“The New York Times recently reported that the Foundation ran a deficit of $40 million in 2007 and 2008 and $8 million in 2012. The reporting requirements on our tax forms, called 990s, can be misleading as to what is actually going on. Here’s why. When someone makes a multi-year commitment to the Foundation, we have to report it all in the year it was made. In 2005 and 2006 as a result of multi-year commitments, the Foundation reported a surplus of $102,800,000 though we collected nowhere near that. In later years, as the money came in to cover our budgets, we were required to report the spending but not the cash inflow… In other words, for any foundation with a substantial number of multi-year commitments, the 990s will often indicate that we have more or less money than is actually in our accounts.”

In other words, according to President Clinton, it’s not me, it’s the accountants.

There is a great deal of merit in President Clinton’s claim.

In a previous blog I wrote about The Single Biggest Problem With Nonprofit Accounting Rules. (See https://ericyptc.com/2013/01/20/the-single-biggest-problem-with-nonprofit-accounting-rules/)

The trouble making accounting rule in question is commonly known as FASB 116.

(FASB stands for Financial Accounting Standards Board. Several years ago the accounting rules were “codified” to make them easier to follow. Send me an email if you’d like the reference to the new rule number.)

This troublesome rule obscures, rather than illuminates, nonprofit performance. In our accounting practice we spend a lot of time helping nonprofit managements explain to their boards and to funders this quirk in their financial reporting.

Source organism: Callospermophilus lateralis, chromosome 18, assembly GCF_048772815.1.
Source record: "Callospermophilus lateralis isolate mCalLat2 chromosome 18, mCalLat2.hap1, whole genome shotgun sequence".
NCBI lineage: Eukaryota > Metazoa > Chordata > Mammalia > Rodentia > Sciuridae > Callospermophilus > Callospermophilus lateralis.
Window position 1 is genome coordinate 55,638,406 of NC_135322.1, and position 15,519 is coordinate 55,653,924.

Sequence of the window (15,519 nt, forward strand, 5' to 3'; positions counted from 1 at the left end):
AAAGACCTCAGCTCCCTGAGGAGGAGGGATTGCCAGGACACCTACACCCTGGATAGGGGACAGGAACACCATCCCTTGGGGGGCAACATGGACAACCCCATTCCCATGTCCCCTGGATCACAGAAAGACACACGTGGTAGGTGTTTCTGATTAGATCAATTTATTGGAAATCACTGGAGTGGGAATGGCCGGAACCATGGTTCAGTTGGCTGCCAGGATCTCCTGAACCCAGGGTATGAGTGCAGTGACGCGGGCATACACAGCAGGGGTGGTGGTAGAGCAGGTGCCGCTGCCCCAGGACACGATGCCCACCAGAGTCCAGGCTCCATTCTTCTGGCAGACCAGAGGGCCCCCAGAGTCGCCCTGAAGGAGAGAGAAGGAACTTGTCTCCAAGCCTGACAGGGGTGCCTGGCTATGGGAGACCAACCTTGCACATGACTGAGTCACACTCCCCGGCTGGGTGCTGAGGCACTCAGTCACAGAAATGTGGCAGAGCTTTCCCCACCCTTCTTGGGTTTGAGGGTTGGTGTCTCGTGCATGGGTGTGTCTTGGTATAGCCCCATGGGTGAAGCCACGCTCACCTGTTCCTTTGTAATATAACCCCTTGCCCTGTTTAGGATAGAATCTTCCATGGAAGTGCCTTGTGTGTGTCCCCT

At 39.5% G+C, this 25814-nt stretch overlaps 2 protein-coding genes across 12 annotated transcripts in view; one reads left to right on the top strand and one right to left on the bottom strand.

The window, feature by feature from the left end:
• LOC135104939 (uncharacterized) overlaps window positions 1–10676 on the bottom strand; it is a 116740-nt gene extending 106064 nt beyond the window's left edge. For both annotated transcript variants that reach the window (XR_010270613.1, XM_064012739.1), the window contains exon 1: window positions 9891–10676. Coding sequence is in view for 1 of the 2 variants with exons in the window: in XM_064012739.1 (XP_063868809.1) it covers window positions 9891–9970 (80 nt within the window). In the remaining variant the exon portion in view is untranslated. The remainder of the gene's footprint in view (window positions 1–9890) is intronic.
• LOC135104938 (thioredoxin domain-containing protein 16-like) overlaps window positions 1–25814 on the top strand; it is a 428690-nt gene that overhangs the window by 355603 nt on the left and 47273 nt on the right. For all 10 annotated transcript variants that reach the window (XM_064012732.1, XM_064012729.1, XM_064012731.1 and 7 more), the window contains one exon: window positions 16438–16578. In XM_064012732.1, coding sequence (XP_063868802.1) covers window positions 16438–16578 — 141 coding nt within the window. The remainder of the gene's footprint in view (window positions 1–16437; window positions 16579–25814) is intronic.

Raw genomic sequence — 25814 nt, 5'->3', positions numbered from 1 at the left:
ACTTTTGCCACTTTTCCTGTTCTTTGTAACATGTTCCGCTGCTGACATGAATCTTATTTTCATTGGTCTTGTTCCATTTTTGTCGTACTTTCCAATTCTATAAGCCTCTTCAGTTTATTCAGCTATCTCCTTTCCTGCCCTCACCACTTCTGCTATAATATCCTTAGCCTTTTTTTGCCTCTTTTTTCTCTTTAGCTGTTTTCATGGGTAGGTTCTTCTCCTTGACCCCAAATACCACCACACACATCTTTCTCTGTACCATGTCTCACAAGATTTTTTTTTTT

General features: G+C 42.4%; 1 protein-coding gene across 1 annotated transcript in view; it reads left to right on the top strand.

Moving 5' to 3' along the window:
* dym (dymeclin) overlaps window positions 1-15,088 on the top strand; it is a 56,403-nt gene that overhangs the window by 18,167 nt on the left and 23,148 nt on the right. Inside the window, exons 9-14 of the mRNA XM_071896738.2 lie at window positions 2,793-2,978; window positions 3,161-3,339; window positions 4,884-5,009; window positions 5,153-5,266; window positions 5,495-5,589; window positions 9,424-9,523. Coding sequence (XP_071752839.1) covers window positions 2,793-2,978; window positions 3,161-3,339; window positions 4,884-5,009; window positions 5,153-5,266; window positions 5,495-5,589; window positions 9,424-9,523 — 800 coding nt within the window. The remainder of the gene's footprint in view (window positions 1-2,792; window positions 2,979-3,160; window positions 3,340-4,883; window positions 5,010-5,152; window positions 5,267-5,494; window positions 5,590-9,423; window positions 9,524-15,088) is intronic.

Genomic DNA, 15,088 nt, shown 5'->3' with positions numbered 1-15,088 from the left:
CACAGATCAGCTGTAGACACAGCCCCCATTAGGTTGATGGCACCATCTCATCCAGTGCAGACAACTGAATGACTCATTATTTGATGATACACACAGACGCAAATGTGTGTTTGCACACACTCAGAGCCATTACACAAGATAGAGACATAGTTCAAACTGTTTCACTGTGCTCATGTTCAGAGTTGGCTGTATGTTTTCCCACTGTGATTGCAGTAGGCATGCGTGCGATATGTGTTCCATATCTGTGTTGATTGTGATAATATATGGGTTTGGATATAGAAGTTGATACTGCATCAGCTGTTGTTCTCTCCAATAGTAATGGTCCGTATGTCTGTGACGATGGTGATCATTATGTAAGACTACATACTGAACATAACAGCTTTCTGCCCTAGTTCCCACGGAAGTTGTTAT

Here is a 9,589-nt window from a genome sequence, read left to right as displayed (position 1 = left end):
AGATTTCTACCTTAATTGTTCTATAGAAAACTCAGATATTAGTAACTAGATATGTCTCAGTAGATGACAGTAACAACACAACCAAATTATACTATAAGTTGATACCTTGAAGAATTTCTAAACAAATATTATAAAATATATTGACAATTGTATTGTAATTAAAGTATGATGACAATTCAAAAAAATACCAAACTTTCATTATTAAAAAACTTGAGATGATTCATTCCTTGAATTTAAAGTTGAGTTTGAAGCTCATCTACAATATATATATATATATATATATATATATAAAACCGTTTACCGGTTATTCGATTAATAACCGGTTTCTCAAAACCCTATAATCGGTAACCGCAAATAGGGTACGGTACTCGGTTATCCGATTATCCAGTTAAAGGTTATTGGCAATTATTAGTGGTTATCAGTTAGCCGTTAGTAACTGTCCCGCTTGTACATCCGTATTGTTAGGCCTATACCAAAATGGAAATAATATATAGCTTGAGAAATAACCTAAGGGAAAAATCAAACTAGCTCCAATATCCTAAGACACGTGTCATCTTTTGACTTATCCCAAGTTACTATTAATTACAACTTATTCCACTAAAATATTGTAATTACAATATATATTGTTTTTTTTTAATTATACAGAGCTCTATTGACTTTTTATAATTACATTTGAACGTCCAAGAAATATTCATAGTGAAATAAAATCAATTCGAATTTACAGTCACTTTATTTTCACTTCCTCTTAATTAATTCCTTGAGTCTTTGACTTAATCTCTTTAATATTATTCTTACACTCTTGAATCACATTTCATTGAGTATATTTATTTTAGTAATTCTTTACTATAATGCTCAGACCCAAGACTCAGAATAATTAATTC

Bill, if you are listening, call us. We have a New York City office!

Comments welcome.

Eric Fraint, President and Founder
Your Part-Time Controller, LLC
The NONPROFIT accounting specialists

Washington, DC – New York, NY – Philadelphia, PA

40,000 lives saved. And that was just last year.

14 Aug

Sometimes a seemingly simple observation, combined with the passion of a nonprofit entrepreneur, can lead to incredible results.

Consider the story of Eli Beer, a Jerusalem EMT.

As a teenager Eli drove an ambulance for two years.  He witnessed people dying while waiting for an ambulance to arrive, people who might have been saved if medical help could have arrived within 3 minutes instead of the usual 20 minutes that it took for a Jerusalem ambulance to navigate through the city’s notorious traffic delays.

What if, Eli reasoned, a network of trained volunteers could arrive on foot, or by bike, in just a few minutes, and stabilize the victim until the ambulance arrived?

This insight resulted in the development of the “ambucycle” and the formation of the nonprofit United Hatzalah.

Ambucycle